in low organic or low clay content soils. The downward movement or
vertical leaching of simazine occurs at a rather low rate of speed,
probably due to the low water solubility of the compound and also
adsorption to the soil particles. Tests indicate that several months
after application the greatest amount of simazine remaining in the soil
is contained in the area near the soil surface. The compound has
little if any lateral movement in soils (24f).
Microbial breakdown is one of several processes involved in the
degradation of simazine. In soils, microbial activity possibly
accounts for decomposition of a significant amount of simazine. Under
normal climatic conditions, loss of simazine from soil by
photodecomposition and/or volatilization is considered insignificant
Approximate Residual Period: In regard to the soil residual activity
of simazine, results to date suggest that most rotational crops can be
planted and grown one year after an application of simazine at the
dosage rate recommended for the soil type; tillage practices such as
plowing and harrowing will reduce the possibility of adverse soil
residual effects. Adverse soil residual activity has been experienced
mainly in areas of extremely low rainfall or where rainfall has been
practically nonexistent following application of the compound. Oats
appear to be one of the most susceptible crops to the residual activity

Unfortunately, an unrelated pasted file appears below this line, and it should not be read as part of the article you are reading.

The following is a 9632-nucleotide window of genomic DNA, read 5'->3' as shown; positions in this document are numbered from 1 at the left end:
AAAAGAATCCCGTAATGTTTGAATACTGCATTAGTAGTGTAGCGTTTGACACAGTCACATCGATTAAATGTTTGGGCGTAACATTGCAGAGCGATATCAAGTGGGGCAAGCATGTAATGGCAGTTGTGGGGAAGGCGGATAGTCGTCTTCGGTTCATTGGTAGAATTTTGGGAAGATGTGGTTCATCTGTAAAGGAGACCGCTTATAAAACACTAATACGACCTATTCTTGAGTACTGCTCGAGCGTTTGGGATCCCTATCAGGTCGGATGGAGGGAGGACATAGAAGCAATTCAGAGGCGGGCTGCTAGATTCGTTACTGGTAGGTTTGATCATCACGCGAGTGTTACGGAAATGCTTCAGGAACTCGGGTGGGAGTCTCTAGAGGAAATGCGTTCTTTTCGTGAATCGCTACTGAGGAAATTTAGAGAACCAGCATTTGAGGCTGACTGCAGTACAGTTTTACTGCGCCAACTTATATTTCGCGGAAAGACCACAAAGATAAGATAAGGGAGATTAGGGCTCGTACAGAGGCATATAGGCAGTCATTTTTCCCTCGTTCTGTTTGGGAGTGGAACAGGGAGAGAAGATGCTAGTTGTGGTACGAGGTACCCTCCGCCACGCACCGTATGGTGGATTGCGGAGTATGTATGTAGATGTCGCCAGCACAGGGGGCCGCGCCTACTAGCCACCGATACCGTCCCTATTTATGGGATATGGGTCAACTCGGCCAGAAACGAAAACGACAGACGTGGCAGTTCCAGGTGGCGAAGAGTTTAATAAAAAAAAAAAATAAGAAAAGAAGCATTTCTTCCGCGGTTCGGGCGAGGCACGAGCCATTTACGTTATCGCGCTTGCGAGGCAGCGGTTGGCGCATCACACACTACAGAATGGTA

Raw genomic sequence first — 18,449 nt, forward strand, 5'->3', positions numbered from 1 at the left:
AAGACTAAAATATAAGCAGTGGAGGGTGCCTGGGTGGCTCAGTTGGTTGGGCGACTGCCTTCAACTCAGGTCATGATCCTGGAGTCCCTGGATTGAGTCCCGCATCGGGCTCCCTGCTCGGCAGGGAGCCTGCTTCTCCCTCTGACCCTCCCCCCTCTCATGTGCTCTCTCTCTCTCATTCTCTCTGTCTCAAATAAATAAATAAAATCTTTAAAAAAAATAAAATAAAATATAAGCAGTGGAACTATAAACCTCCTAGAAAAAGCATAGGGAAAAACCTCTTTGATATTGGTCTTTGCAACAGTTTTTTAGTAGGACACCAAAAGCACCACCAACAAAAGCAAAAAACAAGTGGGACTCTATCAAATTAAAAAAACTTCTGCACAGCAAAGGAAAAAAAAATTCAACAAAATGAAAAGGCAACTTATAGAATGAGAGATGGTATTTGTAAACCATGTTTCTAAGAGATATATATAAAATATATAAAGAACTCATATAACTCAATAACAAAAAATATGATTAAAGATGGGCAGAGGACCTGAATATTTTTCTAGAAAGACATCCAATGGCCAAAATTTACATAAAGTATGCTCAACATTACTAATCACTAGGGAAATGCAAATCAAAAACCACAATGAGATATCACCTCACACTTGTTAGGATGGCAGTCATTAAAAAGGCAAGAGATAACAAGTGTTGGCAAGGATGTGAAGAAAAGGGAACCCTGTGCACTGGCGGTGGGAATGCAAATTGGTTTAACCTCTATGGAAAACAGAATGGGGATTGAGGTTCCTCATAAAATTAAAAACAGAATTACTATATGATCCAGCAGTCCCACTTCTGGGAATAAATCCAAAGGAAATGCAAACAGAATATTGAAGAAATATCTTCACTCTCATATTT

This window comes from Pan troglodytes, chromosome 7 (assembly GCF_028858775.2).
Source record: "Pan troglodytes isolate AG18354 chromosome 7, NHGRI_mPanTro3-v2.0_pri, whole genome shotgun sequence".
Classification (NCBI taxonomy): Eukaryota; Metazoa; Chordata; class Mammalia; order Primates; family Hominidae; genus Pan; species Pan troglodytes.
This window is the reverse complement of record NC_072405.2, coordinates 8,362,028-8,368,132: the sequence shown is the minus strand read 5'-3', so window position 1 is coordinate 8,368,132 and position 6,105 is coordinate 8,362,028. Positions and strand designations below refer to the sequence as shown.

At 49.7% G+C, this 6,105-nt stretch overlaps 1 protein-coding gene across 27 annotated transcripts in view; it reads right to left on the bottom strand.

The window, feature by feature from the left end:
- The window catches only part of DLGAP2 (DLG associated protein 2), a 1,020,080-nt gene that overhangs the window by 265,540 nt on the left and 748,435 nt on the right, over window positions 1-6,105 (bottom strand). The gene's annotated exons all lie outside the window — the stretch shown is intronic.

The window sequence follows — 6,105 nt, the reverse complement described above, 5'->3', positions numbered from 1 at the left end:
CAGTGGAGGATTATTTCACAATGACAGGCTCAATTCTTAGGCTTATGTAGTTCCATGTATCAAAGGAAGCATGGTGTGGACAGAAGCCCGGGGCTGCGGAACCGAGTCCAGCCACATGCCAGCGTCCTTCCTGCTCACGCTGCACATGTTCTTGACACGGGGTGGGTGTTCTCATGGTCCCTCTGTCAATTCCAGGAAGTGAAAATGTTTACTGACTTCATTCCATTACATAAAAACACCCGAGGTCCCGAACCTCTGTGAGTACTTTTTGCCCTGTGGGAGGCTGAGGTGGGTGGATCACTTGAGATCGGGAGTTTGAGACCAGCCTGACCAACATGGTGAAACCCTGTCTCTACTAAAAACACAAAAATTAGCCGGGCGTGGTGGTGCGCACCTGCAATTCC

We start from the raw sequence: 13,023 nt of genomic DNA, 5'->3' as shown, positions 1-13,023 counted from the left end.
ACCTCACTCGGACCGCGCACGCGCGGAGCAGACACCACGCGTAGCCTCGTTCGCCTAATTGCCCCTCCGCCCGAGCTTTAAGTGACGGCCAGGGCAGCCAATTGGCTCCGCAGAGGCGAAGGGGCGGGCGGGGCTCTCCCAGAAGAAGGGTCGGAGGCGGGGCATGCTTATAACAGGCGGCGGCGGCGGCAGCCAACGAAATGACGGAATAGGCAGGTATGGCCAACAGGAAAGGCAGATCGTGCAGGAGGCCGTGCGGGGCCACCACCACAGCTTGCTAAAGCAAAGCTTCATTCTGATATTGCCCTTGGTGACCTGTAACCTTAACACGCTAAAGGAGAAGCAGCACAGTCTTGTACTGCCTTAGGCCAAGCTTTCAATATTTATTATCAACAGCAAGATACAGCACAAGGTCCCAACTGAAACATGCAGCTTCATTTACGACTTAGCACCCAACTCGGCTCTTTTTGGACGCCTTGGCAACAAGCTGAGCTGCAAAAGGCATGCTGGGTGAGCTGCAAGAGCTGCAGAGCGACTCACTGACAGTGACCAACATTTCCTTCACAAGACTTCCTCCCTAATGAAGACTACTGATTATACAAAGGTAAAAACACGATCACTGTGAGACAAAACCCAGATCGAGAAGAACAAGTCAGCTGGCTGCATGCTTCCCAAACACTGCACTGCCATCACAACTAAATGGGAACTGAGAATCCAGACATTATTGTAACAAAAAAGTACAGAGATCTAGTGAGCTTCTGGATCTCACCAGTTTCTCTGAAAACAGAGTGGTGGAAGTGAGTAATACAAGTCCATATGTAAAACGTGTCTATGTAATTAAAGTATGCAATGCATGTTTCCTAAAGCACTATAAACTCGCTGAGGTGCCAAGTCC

of Simazine (24f).
V. EMERGENCY AND FIRST AID PROCEDURES
The chemical information provided below has been condensed
from original source documents, primarily from "Recognition and
Management of Pesticide Poisonings", 3rd ed. by Donald P. Morgan,
which have been footnoted. This information has been provided in
this form for your convenience and general guidance only. In
specific cases, further consultation and reference may be required
and is recommended. This information is not intended as a sub-
stitute for a more exhaustive review of the literature nor for the
judgement of a physician or other trained professional.
If poisoning is suspected, do not wait for symptoms to develop.
Contact a physician, the nearest hospital, or the nearest Poison
KNOWN OR SUSPECTED ADVERSE EFFECTS:
Some triazines are mildly irritating to skin,
eyes, and upper respiratory tract. Systemic toxicity is unlikely
unless very large amounts have been ingested (25).
SKIN CONTACT: Wash contaminated skin with soap and water (25).
INGESTION: Ingestions of small amounts (less than 10 mg/kg
body weight) occurring less than an hour before treatment, are probably
best treated by: Syrup of Ipecac, followed by 1-2 glasses of water.
Dose for adults and children over 12 years: 30 ml. Dose for children
under 12 years: 15 ml (25).
INHALATION: Remove from contaminated atmosphere. If symptoms
appear or person is unconscious, get medical attention (Princep 80W)
EYE CONTACT: Flush contaminated eyes with copious amounts of
fresh water for 15 minutes (25).
NOTES TO PHYSICIAN:
INGESTIONS of LARGE amounts (more than 10 mg/kg) occurring less than an
hour before treatment, should probably be treated by gastric lavage:
A. INTUBATE stomach and ASPIRATE contents.
B. LAVAGE stomach with slurry of ACTIVATED CHARCOAL IN 0.9% saline.
Leave 30-50 gm activated charcoal in the stomach before
C. SODIUM SULFATE, 0.25 gm/kg in tap water, as a cathartic.
CAUTION: Hydrocarbons (kerosene, petroleum distillates) are
included in some formulations of these chemicals.
Ingestion of very LARGE AMOUNTS may cause CNS
depression. In this case, IPECAC IS CONTRAINDICATED.
Also, gastric intubation incurs a risk of HYDROCARBON
PNEUMONITIS. For this reason observe the following
(1) If the victim is unconscious or obtunded and
facilities are at hand, insert an ENDOTRACHEAL TUBE
(cuffed, if available) prior to gastric intubation.